Feature Writing: Short

Judges’ comments
GOLD: Was Eighteen Bridges

In a scant 2,000 words, the author has vaulted what might have been just another routine medical story into a tale packed with heartache, pathos and resilience. There is a lot of artful storytelling in a tightly knit and remarkably comprehensive yarn. A deceptively complex story is simply told. This piece demonstrates the power that can be mined from the short form. The writing is visceral and elegant. The essay’s language shimmers with pathos and the tragic-yet-hopeful sense of perseverance. Poetic and stark.

SILVER: Trash to Treasure Avenue Edmonton

What kind of person makes art of other people’s recovered castaways? A pretty interesting one, it turns out. From the get-go, the writer cleverly captures the character behind this unique project that mergers environmentalism with art. The piece is dense with detail, and made all the more refreshing by its novelty. A deeply stylish blend of the personal and historical, this essay adeptly traces the history of a city through its relationship to trash. A well researched, surprising and poignant consideration of waste, social justice and high art. Lucid prose. A pleasure to read.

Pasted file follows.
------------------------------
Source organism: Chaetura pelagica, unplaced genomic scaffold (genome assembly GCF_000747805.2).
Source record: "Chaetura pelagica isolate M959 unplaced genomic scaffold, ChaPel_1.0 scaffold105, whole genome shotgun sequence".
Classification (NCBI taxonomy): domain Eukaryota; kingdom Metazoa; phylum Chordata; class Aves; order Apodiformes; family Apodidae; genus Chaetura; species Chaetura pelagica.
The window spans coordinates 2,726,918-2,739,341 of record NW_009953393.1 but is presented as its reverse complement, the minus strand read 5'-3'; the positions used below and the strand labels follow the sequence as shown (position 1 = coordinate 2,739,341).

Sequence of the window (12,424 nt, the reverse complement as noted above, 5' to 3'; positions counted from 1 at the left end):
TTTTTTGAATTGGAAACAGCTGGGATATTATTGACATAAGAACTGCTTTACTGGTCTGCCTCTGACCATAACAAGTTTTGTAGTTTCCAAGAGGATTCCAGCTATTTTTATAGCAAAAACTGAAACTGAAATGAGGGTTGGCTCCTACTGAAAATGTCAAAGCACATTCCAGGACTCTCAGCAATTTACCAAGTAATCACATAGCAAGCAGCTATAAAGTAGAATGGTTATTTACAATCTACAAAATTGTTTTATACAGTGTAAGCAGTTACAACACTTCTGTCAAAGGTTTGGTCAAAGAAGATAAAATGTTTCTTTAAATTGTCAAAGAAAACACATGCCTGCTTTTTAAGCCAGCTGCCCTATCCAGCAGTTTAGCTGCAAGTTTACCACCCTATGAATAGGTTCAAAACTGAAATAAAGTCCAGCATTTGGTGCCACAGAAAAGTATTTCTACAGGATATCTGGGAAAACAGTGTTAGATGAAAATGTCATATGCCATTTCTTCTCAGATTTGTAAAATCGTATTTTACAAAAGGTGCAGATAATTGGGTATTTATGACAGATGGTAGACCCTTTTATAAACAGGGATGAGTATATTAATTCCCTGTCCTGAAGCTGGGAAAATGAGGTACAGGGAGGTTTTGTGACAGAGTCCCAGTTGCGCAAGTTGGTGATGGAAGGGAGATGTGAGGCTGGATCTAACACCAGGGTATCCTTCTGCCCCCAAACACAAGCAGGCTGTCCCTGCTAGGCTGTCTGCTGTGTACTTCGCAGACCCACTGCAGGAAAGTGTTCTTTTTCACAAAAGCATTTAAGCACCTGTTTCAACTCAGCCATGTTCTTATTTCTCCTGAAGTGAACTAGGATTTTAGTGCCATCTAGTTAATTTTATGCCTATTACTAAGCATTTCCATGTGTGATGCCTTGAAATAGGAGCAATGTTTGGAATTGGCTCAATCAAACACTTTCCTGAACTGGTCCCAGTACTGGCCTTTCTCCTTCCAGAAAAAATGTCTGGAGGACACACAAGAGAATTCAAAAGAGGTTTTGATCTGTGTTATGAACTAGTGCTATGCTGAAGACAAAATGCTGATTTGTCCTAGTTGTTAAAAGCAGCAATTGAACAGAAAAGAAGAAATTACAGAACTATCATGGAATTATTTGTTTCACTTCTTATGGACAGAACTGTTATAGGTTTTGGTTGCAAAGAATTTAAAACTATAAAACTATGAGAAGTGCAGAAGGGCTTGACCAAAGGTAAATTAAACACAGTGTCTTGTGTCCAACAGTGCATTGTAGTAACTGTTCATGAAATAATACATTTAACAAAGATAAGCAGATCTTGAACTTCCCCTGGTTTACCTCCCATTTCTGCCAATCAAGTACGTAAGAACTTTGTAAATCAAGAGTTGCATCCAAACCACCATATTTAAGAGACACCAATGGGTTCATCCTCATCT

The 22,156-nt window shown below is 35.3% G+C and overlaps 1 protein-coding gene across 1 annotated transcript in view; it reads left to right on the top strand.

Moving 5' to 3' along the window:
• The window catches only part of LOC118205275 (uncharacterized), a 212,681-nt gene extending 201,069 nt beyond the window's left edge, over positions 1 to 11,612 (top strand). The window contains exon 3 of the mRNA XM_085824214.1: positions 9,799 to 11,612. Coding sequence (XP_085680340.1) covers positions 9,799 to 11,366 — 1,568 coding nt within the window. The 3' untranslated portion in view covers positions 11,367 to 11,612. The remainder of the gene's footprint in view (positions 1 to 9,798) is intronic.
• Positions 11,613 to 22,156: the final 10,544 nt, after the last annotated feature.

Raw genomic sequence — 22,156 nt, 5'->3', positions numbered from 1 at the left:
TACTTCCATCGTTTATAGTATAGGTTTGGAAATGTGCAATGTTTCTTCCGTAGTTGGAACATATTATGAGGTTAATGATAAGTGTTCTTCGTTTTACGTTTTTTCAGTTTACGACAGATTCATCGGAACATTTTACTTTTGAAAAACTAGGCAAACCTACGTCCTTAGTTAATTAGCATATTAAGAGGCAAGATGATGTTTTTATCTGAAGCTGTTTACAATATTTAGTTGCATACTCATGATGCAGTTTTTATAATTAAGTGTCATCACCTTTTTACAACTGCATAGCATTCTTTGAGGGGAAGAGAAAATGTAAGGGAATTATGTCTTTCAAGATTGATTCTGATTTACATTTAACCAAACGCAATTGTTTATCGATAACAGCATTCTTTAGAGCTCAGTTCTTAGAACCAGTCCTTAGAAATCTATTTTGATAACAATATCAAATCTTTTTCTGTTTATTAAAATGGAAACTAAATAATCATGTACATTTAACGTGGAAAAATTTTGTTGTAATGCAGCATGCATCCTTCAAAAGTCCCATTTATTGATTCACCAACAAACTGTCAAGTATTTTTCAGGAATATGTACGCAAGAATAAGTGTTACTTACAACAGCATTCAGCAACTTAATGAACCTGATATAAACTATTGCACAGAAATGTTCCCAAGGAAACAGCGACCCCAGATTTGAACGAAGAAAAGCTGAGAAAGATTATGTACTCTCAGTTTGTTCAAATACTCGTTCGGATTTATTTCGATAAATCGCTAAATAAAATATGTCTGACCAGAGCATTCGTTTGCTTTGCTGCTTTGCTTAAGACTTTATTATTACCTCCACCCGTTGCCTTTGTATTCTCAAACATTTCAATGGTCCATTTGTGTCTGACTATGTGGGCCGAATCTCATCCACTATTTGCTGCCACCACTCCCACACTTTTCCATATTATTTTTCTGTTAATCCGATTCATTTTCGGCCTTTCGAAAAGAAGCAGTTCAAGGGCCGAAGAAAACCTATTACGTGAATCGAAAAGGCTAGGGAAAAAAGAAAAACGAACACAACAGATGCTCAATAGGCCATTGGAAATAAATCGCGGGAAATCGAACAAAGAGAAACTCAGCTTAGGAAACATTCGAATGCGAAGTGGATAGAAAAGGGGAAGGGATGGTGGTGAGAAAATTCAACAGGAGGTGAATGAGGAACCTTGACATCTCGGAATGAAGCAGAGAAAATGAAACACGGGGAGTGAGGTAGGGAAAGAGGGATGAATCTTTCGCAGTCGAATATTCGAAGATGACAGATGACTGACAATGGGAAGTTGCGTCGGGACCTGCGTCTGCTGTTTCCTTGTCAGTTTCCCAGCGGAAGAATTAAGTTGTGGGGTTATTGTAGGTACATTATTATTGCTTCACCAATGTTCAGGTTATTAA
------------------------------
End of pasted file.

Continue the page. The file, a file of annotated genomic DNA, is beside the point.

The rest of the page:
Was GOLD WINNER

Eighteen Bridges

by Tim Querengesser

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Trash to Treasure SILVER WINNER

Avenue Edmonton

by Russell Cobb

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Are Injection Sites Safe?

The Yards

by Mary-Helen Clark

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Can Less Become More?

Avenue Edmonton

by Tim Querengesser

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Getting Defensive

Eighteen Bridges

by Kate Black

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Knock-On Effect

The Yards

by Tim Querengesser

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On the Water

WestJet Magazine

by Dan Rubinstein

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Trade and Turmoil in the Age of Trump

UAlberta Business

by Taylor Lambert

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When Safe Isn't Simple

LINK

by Michelle Woodard

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Who Revived the Electric Car?

Avenue Edmonton

by Breanna Mroczek

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